Spain’s three-week master class in prudent, patient application of effort (a.k.a., playing Spanish possum)

4 Comments

Admittedly, claiming a major tournament on a thoughtful platform of efficiency and “prudent conservation” isn’t so sexy.

It’s certainly not as alluring or intoxicating as, say, creating history by mercilessly punishing a litany of hapless opposition, by winning through a series of lopsided results.

Spain may reign today, but everyone had hoped for more of that flashy 4-0 flourish along the way. We wanted to be treated to more of the Spanish hammer (as in Sunday’s Kiev kick-around) rather than seeing the champs chisel deliberately away with the precision tools.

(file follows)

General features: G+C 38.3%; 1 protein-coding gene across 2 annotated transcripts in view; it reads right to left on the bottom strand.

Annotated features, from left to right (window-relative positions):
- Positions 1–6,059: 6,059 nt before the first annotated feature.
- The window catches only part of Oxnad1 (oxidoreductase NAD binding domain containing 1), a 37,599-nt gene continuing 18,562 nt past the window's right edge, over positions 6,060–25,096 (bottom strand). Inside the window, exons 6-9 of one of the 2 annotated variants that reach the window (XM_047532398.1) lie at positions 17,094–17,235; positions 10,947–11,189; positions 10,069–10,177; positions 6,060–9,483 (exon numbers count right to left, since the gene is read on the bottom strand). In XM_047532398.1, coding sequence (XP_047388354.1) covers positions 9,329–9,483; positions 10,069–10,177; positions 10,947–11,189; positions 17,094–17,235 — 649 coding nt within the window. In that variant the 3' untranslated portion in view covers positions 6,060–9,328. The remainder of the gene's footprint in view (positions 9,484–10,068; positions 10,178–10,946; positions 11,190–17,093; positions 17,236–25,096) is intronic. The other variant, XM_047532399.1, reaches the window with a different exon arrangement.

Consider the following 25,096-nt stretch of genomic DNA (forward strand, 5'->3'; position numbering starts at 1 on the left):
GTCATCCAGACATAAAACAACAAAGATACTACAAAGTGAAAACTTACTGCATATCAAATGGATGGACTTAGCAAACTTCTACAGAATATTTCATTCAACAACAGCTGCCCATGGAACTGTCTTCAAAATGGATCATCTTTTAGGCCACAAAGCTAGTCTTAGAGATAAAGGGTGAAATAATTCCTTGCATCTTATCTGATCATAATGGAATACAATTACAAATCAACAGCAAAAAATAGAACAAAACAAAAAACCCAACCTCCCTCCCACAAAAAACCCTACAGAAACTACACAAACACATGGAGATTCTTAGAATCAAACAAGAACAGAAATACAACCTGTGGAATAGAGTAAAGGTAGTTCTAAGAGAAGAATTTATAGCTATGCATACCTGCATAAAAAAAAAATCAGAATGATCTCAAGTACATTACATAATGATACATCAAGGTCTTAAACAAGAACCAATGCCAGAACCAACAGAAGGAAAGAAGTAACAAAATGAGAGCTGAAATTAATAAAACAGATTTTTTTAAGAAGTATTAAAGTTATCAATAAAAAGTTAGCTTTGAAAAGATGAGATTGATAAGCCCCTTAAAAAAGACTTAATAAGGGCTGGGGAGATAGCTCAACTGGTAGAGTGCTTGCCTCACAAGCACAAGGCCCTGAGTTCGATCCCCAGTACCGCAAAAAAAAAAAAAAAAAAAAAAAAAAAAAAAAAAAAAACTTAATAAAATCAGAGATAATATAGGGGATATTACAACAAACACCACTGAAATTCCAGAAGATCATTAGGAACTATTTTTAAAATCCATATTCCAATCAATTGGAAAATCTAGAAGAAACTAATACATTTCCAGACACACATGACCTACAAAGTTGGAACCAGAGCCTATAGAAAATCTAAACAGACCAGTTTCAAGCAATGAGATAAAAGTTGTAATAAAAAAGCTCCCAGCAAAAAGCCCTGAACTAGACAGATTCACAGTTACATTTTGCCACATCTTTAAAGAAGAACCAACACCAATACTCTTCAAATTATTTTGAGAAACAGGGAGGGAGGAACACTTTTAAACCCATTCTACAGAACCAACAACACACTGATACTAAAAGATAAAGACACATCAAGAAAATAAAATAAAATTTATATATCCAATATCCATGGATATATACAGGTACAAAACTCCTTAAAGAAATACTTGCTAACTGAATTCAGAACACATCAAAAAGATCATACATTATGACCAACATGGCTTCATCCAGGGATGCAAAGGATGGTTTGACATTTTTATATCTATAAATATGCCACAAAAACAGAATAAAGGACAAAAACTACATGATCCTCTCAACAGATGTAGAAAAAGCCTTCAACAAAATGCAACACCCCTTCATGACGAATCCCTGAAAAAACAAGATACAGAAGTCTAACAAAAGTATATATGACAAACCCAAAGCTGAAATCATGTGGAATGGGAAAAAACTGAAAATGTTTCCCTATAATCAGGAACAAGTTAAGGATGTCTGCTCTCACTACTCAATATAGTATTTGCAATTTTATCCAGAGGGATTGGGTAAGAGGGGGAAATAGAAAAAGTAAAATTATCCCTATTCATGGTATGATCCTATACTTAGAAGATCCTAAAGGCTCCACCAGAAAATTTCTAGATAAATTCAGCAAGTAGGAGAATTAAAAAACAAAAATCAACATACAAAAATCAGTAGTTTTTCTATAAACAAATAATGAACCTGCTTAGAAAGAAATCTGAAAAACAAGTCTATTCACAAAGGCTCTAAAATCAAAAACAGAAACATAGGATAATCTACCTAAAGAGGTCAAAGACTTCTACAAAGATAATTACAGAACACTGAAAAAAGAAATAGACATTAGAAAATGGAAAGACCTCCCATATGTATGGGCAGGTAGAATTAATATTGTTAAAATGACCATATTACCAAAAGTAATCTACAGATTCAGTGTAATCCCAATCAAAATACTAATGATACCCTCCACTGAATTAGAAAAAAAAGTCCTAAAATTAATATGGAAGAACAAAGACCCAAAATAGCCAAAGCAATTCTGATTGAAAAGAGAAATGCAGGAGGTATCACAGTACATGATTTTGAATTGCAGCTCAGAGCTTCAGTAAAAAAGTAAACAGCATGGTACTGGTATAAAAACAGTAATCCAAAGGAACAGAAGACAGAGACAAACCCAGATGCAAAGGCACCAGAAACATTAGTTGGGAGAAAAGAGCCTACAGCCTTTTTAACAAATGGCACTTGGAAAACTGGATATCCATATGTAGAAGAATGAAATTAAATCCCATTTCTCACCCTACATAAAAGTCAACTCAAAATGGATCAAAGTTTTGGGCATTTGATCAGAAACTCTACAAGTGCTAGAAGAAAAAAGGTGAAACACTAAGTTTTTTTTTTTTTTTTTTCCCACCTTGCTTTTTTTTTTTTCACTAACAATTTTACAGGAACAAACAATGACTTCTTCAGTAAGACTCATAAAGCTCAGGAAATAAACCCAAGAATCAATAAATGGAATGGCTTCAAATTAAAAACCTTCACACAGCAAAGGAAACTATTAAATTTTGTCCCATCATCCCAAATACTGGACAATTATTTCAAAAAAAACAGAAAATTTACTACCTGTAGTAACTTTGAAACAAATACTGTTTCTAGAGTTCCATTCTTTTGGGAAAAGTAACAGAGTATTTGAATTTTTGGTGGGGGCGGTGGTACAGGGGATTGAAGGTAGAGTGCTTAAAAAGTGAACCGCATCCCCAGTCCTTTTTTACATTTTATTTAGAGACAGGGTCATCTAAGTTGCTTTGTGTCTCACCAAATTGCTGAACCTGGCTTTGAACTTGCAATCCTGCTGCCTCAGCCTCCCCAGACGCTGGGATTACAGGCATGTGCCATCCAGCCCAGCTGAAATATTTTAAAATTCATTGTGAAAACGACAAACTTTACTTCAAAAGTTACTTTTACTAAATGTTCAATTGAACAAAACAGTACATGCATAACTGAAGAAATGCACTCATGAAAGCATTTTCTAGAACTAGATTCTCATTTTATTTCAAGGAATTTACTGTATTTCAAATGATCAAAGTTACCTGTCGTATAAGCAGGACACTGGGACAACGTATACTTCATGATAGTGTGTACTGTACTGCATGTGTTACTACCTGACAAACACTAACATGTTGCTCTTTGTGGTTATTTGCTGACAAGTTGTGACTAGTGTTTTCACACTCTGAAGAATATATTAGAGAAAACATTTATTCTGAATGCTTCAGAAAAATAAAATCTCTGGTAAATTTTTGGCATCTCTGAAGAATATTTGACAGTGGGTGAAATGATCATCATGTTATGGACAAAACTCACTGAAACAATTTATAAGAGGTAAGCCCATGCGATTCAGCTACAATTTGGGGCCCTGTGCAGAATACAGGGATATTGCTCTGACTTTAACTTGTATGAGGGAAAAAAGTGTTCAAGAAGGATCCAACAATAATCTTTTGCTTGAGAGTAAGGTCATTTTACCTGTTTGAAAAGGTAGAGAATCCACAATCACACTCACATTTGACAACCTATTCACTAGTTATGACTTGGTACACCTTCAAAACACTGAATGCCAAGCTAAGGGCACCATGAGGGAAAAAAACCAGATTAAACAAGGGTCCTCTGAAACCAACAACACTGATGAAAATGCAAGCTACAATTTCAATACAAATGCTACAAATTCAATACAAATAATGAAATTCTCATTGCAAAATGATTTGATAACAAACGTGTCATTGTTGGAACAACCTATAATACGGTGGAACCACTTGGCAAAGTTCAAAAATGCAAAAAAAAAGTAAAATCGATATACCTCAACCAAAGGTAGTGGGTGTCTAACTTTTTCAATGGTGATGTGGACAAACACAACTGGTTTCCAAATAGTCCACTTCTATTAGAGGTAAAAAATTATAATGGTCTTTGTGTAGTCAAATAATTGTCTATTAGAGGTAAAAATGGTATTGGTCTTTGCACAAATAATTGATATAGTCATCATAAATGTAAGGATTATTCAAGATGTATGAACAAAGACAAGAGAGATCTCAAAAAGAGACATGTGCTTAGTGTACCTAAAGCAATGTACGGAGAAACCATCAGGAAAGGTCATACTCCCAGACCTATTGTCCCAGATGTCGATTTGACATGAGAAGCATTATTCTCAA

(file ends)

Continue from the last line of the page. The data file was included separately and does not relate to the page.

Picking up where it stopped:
But the manner in which Spain just made history really deserves proper recognition. Because the Spanish just stitched together a masterpiece – never mind some unappreciative grumbling along the way about Spain making its case in underwhelming style.

But Vicente del Bosque didn’t bring Spain to Eastern Europe to wow and impress in first-round matches or in some early elimination contest. They came to make grand history, and such high ambition cannot be entrusted to breathless unrestraint.

We may have wanted to be entertained; but Spain simply wanted to win, coveting that unprecedented third major tournament title (Euro 2008, World Cup 2010, Euro 2012). So win they did, through patient self-regulation, through the tricky tenets of “doing just enough.”

We talked for three weeks of Spain never achieving the best version of itself, about apparent contentment and the need for blessed discontent, about possibly lacking that final, telling pang of hunger.